By Lawrence O. Gostin

The United Nations created the World Health Organization (WHO) as its first specialized agency in 1948. This was a time of enormous promise for the world, coming as it did after the horrors of World War II. What is striking about the post-war consensus is that the United Nations envisaged health and human rights as two great, intertwined social movements. At its birth, the United Nations adopted a “trilogy” of landmark documents. The UN Charter expressed a vision of international peace, security, and human rights deeply influenced by the great humanitarian, Eleanor Roosevelt. The Universal Declaration of Human Rights became the bedrock of modern human rights law. The WHO Constitution proclaimed a fundamental right to “the highest attainable standard of health,” granting the Organization virtually unique normative authority.

The WHO was supposed to be the vanguard of the right to health. Yet despite notable achievements, the Organization has been reticent to venture into norm-development, and rarely invokes the right to health. As the World Health Assembly elects its eighth Director-General, the Organization faces a crisis of confidence as never before.

In the wake of its deeply ineffective Ebola response, four global commissions – the United Nations, WHO, National Academy of Sciences, and Harvard/London School of Hygiene and Tropical Medicine – all questioned the Organization’s capacity to respond to global health emergencies. Those commissions spurred major internal reforms, such as the new WHO Health Emergencies Program designed to make the agency fully operational in responding to health crises. (The Center, and the WHO Emergency Contingency Fund are themselves considerably underfunded). Yet, the most fundamental organizational deficits remain: unsustainable funding, dysfunctional regional relationships, weak governance, and an uneasy relationship with the private sector. Most importantly, WHO has failed to garner political support in major capital cities throughout the world, and failed to inspire grassroots advocacy for its mission.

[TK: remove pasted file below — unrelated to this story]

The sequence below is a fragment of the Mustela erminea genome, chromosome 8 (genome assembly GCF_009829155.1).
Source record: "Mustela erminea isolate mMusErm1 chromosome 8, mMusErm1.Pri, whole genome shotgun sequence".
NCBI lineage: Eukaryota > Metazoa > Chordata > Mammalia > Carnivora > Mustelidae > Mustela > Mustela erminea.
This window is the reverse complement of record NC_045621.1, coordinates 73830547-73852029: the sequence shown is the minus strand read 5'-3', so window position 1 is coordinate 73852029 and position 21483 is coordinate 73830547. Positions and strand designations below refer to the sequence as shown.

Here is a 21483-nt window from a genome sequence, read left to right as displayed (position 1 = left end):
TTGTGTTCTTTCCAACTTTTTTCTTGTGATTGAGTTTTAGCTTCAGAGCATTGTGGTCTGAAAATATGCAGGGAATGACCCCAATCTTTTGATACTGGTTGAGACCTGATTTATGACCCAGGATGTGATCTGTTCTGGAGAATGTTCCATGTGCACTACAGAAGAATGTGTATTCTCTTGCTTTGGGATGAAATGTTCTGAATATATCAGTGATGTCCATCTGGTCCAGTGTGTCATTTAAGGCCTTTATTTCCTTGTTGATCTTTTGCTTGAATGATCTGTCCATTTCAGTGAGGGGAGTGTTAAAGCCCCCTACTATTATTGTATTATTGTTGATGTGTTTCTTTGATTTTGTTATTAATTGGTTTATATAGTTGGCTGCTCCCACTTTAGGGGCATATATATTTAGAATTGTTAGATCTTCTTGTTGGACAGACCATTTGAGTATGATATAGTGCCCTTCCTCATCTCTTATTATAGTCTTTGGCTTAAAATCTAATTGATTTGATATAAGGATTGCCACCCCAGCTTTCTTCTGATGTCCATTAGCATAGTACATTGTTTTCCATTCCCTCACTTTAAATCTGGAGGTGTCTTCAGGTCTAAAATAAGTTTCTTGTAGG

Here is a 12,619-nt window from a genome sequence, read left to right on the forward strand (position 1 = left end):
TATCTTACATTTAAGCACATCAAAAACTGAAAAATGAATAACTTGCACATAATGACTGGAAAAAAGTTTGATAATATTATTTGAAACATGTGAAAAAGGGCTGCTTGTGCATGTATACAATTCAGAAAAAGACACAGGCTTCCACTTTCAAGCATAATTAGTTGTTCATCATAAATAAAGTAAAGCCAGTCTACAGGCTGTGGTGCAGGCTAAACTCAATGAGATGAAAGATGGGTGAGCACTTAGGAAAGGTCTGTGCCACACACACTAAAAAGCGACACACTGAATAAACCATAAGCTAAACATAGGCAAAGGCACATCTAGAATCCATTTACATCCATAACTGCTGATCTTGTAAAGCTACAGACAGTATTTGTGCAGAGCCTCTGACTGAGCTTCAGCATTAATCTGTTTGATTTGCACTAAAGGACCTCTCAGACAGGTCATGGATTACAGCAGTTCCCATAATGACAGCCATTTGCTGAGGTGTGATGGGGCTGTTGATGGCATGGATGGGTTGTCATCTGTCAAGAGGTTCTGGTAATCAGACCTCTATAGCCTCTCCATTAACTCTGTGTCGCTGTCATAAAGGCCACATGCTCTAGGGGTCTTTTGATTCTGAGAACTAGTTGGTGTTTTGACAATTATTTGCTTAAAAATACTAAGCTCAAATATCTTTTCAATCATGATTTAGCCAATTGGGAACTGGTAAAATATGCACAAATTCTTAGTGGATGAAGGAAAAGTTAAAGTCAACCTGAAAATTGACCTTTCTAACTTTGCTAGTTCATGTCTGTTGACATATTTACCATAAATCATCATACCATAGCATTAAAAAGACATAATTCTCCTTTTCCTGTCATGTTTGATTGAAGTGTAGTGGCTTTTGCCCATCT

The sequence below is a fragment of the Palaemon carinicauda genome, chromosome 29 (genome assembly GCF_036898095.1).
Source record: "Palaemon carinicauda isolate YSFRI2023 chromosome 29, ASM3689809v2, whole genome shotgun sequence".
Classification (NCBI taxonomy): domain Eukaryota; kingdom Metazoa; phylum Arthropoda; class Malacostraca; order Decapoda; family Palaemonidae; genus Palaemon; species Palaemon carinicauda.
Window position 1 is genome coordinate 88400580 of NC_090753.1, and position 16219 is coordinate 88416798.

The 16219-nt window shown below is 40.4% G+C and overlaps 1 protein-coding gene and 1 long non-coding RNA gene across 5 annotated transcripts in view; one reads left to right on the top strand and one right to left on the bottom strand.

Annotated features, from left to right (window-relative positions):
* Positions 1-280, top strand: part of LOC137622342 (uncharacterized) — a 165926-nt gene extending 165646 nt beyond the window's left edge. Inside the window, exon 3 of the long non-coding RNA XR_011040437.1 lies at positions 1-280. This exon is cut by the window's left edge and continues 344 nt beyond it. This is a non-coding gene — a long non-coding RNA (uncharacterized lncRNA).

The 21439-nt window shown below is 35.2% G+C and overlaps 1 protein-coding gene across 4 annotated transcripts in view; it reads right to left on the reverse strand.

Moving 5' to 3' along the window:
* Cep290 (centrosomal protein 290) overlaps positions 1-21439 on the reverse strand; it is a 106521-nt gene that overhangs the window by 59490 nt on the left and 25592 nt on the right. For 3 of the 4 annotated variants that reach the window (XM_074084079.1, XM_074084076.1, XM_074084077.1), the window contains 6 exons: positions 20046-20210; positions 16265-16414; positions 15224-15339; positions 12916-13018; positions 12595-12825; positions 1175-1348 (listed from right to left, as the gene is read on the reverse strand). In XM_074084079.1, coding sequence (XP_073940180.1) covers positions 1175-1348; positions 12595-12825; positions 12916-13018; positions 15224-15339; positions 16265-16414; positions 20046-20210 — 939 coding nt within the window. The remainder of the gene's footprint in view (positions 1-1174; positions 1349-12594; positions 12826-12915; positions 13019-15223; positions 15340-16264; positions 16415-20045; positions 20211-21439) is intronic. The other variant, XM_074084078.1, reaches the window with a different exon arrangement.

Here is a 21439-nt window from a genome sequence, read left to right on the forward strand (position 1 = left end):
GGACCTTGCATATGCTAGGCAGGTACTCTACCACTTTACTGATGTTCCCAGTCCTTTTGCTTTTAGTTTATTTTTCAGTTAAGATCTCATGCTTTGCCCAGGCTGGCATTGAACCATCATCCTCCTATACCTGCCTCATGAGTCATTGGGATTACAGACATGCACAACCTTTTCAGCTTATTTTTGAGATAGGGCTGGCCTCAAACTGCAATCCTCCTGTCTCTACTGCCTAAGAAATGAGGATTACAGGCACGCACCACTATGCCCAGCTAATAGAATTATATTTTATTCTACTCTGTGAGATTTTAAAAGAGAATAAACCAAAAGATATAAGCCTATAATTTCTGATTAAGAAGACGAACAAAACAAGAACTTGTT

Deepening the Organization’s tribulations are growing political movements tied to ethnocentric, fervently nationalist populism, notably among its historically most generous funders in Europe and the United States. This form of populism has an ideology – and a set of policies – wholly inconsistent with WHO’s mission, purpose, and activities. The movement’s central premise of  “country first” eschews WHO’s core values of international cooperation, mutual solidarity, re-distributional health equity, transnational norms, and robust international institutions. For example, President Trump’s budget – and expressed views – devalues and defunds humanitarian assistance, the UN and its specialized agencies, global health diplomacy, and health research. Even at the best of times, WHO has struggled to gain legitimacy and modern relevance, but now it faces political headwinds that have no precedent in its nearly 70 year history.

While WHO faces a crisis of confidence, the new Director-General will have a unique opportunity to advance the agency’s mission and become the 21st century global health organization envisaged by its creators. The Director-General comes to the Organization at the cusp of major health challenges, but also unprecedented high-level political engagement …